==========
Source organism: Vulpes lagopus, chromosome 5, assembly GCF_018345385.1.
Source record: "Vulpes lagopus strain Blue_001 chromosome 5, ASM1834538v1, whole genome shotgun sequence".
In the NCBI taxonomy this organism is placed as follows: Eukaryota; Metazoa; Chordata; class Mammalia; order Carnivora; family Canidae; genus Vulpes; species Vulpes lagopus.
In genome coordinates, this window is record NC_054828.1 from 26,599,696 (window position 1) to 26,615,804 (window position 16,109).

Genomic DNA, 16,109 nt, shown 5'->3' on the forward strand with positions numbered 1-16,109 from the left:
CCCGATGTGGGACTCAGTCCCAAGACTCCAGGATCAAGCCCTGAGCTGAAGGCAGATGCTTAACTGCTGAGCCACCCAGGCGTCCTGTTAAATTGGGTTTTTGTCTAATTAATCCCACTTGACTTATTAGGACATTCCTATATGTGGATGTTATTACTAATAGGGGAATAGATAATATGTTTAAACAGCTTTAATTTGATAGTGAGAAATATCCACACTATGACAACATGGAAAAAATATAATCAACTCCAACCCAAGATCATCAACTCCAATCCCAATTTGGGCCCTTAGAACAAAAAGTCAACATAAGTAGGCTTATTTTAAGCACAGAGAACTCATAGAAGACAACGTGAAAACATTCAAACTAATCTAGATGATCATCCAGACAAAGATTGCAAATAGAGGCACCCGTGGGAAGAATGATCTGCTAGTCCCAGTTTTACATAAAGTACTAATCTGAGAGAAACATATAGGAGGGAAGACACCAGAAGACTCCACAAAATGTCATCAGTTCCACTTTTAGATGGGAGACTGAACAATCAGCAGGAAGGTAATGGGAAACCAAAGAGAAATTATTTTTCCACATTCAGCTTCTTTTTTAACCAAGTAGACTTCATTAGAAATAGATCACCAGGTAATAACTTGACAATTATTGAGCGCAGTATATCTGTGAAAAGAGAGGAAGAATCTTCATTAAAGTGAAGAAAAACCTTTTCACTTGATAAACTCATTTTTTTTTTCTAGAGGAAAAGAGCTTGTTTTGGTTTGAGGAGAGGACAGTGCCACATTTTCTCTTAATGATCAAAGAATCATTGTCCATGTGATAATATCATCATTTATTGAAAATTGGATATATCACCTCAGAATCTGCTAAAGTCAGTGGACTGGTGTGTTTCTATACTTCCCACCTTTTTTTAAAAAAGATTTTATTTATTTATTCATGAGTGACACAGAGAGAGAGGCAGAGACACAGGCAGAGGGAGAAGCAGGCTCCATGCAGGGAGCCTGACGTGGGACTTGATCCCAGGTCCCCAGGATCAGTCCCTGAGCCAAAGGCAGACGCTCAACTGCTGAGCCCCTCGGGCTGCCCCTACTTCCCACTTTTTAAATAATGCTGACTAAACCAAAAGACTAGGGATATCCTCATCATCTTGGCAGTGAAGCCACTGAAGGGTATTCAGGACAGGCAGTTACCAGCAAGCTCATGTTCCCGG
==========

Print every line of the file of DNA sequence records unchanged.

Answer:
Source organism: Vulpes lagopus, chromosome 5, assembly GCF_018345385.1.
Source record: "Vulpes lagopus strain Blue_001 chromosome 5, ASM1834538v1, whole genome shotgun sequence".
In the NCBI taxonomy this organism is placed as follows: Eukaryota; Metazoa; Chordata; class Mammalia; order Carnivora; family Canidae; genus Vulpes; species Vulpes lagopus.
In genome coordinates, this window is record NC_054828.1 from 26,599,696 (window position 1) to 26,615,804 (window position 16,109).

Genomic DNA, 16,109 nt, shown 5'->3' on the forward strand with positions numbered 1-16,109 from the left:
CCCGATGTGGGACTCAGTCCCAAGACTCCAGGATCAAGCCCTGAGCTGAAGGCAGATGCTTAACTGCTGAGCCACCCAGGCGTCCTGTTAAATTGGGTTTTTGTCTAATTAATCCCACTTGACTTATTAGGACATTCCTATATGTGGATGTTATTACTAATAGGGGAATAGATAATATGTTTAAACAGCTTTAATTTGATAGTGAGAAATATCCACACTATGACAACATGGAAAAAATATAATCAACTCCAACCCAAGATCATCAACTCCAATCCCAATTTGGGCCCTTAGAACAAAAAGTCAACATAAGTAGGCTTATTTTAAGCACAGAGAACTCATAGAAGACAACGTGAAAACATTCAAACTAATCTAGATGATCATCCAGACAAAGATTGCAAATAGAGGCACCCGTGGGAAGAATGATCTGCTAGTCCCAGTTTTACATAAAGTACTAATCTGAGAGAAACATATAGGAGGGAAGACACCAGAAGACTCCACAAAATGTCATCAGTTCCACTTTTAGATGGGAGACTGAACAATCAGCAGGAAGGTAATGGGAAACCAAAGAGAAATTATTTTTCCACATTCAGCTTCTTTTTTAACCAAGTAGACTTCATTAGAAATAGATCACCAGGTAATAACTTGACAATTATTGAGCGCAGTATATCTGTGAAAAGAGAGGAAGAATCTTCATTAAAGTGAAGAAAAACCTTTTCACTTGATAAACTCATTTTTTTTTTCTAGAGGAAAAGAGCTTGTTTTGGTTTGAGGAGAGGACAGTGCCACATTTTCTCTTAATGATCAAAGAATCATTGTCCATGTGATAATATCATCATTTATTGAAAATTGGATATATCACCTCAGAATCTGCTAAAGTCAGTGGACTGGTGTGTTTCTATACTTCCCACCTTTTTTTAAAAAAGATTTTATTTATTTATTCATGAGTGACACAGAGAGAGAGGCAGAGACACAGGCAGAGGGAGAAGCAGGCTCCATGCAGGGAGCCTGACGTGGGACTTGATCCCAGGTCCCCAGGATCAGTCCCTGAGCCAAAGGCAGACGCTCAACTGCTGAGCCCCTCGGGCTGCCCCTACTTCCCACTTTTTAAATAATGCTGACTAAACCAAAAGACTAGGGATATCCTCATCATCTTGGCAGTGAAGCCACTGAAGGGTATTCAGGACAGGCAGTTACCAGCAAGCTCATGTTCCCGG